Brief History of Car Ownership

So I suppose I should just start from the beginning. My dad has always been a car appreciator. He was always too afraid to work on his own, but he always owned nice, clean sports cars. His cars included a 1980’s Honda CRX, a 1991 Mazda Miata, and now a C6 Corvette. Anyways, I never really cared or paid attention to cars until I got the first one that was entirely my own, a 2003 Chevrolet Cavalier with 1900 miles on the odometer and a manual transmission. Despite the ridicule that Cavaliers get in any performance car community, that car was my pride and joy. It actually had a lot in common with my dad’s old CRX. Both were light-weight. Both were quick and responsive. Both were basic cars (no abs, manual door locks, and manual windows).

That car would serve as my introduction into performance-minded automobile ownership and car customization. A lot of my firsts were in that car. I learned to drive stick. I raced for the first time (I won, nbd). I worked on a car for the first time (replaced the spark plugs). Other firsts were also had in the front seat of that car … Anyways, I owned my Cavi for about nine years, and spent about $3000 or so on bolt-on performance upgrades. They included a cold-air intake (AEM), upgraded shocks (Tokico) and springs (Eibach), high-flow headers, and a custom 2 1/4″ exhaust (Flowmaster muffler). My favorite of those upgrades was definitely the shocks and springs. The OEM equipment caused the car to roll like a Cessna and wallow like a row boat. The suspension made the car feel like a sports car. I, like my dad, was not comfortable working on the car myself so I always paid shops to install parts for me, but I always had it in the back of my mind that I would one day work on my own cars.

Anyways, the Cavalier got me through the end of high school, getting my bachelor’s degree in college, and the start of my career in the software industry. I started having issues with the clutch system that would ultimately end our relationship. First, there was a little plastic clip which held the clutch pedal to the master cylinder that broke. After reading about this issue and learning how that clip is a weak point, I realized that was what it was and fixed it how everyone else did … with a cable tie. Soon after that, the slave cylinder starting leaking fluid. Chevrolet in their infinite wisdom decided to engineer this car with the clutch slave cylinder INSIDE the bell housing of the transmission. Thank you Chevy; now I had to pay a shop over double the labor charge to remove the transmission just to replace the slave cylinder. Granted, it did give me the chance to have them replace the clutch, flywheel, throw-out bearing, and rear main seal (on the shop’s recommendation since those were still all OEM and the car had 90,000 miles on it now) while they were in there. Got the car back from the shop and it worked great! I wasn’t happy about the bills, but was ecstatic about being able to drive her again.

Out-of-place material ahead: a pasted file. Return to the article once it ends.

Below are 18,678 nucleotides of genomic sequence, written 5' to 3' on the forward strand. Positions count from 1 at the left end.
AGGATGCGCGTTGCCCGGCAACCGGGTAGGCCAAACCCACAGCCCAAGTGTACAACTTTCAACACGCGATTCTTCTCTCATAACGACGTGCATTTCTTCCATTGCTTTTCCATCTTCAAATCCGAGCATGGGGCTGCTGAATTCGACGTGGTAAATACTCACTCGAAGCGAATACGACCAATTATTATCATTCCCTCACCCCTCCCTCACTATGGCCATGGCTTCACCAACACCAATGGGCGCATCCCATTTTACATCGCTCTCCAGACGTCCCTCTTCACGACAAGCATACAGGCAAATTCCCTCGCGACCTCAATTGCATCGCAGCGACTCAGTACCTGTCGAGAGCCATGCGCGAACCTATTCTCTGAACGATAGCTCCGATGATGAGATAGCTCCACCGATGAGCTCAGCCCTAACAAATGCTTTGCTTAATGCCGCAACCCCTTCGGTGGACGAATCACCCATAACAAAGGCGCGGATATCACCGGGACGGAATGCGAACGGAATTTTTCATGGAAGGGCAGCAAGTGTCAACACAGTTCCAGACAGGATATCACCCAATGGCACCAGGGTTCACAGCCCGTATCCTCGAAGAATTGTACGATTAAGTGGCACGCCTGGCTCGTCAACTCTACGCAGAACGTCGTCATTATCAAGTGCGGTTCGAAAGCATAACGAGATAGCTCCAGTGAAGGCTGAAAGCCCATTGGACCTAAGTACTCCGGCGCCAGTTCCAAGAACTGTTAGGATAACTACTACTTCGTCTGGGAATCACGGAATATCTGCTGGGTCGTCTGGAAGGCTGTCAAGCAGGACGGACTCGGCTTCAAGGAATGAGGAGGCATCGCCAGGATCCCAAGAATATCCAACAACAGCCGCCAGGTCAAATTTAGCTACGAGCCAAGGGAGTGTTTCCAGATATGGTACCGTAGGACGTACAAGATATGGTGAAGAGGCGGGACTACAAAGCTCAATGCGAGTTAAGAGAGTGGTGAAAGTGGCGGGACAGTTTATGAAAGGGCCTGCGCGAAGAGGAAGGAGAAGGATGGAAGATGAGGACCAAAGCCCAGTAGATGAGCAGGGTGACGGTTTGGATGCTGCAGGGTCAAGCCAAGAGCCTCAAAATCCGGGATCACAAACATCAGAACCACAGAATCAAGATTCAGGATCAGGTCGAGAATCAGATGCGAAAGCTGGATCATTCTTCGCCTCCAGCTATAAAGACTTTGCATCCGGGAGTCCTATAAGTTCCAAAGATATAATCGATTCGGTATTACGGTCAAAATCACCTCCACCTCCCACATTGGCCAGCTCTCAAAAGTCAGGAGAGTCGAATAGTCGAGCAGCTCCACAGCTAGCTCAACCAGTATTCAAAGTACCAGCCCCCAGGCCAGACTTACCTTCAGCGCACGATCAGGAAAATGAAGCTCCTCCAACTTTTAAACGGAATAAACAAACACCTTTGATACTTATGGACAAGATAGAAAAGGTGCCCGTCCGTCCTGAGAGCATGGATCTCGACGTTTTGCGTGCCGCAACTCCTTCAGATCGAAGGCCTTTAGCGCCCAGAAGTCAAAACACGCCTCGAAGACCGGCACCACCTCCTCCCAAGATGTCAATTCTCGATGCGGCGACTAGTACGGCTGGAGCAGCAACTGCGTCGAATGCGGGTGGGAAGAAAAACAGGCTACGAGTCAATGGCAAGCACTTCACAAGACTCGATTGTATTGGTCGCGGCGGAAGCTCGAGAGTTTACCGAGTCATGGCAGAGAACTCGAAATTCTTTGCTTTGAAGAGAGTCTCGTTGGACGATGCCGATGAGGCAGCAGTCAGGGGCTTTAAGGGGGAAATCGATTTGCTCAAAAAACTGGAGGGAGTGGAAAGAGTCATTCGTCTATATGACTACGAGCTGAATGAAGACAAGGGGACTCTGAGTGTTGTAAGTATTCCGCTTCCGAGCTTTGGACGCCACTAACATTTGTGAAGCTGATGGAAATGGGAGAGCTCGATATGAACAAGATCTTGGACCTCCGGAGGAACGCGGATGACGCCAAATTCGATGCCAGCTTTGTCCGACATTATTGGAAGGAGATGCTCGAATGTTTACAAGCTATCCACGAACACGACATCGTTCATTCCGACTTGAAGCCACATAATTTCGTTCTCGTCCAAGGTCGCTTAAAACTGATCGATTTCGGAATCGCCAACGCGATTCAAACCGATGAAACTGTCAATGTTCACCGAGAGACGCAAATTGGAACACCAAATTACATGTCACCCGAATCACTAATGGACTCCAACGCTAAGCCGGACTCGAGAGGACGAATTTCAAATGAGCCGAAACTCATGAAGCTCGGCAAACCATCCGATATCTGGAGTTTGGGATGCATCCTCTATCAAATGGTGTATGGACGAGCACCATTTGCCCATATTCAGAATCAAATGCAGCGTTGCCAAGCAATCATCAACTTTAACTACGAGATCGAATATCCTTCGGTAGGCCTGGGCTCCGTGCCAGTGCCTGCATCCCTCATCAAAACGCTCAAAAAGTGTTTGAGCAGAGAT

Unfortunately my excitement was short lived since it started leaking a steady stream of oil from between the engine and transmission  about a week after driving it. Turns out that it was the rear main seal. The mechanic blamed the “shitty Internet parts” that I supplied him. I had a feeling that it was his installation since those parts were name brand and most people who installed them had no issues. According to the mechanic, Chevy only sold the rear main seal as part of a clutch replacement kit that cost $350. I said screw that and bought the most expensive “shitty Internet” rear main seal that I could find ($50). I convinced the mechanic to do it for half the labor to acknowledge the possibility that he was the one who cocked it up. He installed the new main seal and, sure enough, a week later that car started gushing fluid again! I was so sick of dealing with it at this point that I sold the car for way less than it was worth ($1600) just to get it out of my sight. Thus ended nine years of first car ownership.

I purchased my second car soon after graduating from college. I had just started working as a Software Test Analyst at AT&T and so I had a taste of what having a little bit of money was like. The very first weekend that the Cavalier was undriveable, I went car shopping. I test drove two cars, a 2003 350Z at Park Place Ltd (known more for their Porsches and Lotuses) and a 2003 Mazdaspeed 6 at Doug’s Mazda in Lynnwood. The 350Z was way sexier and much smoother to drive, so of course I bought financed it for $14,500 (don’t judge me, I needed a car dammit!). Since the 350Z was expensive and financed, I was too afraid to drive it hard. Since performance upgrades were expensive (compared to what I was used to for my Cavalier), I couldn’t afford to do upgrades to it. Lastly, since I had no garage, there was no place for me to do significant work on it. I was craving a car that I could use to learn to work on cars and that I could make fast and my own; while I loved my 350Z, it was not meant to be. I only owned the car for a year before I sold it for $14,000 to another young guy that had to finance it. That was when I decided to get into Toyota MR2’s. However, that is a story all its own.


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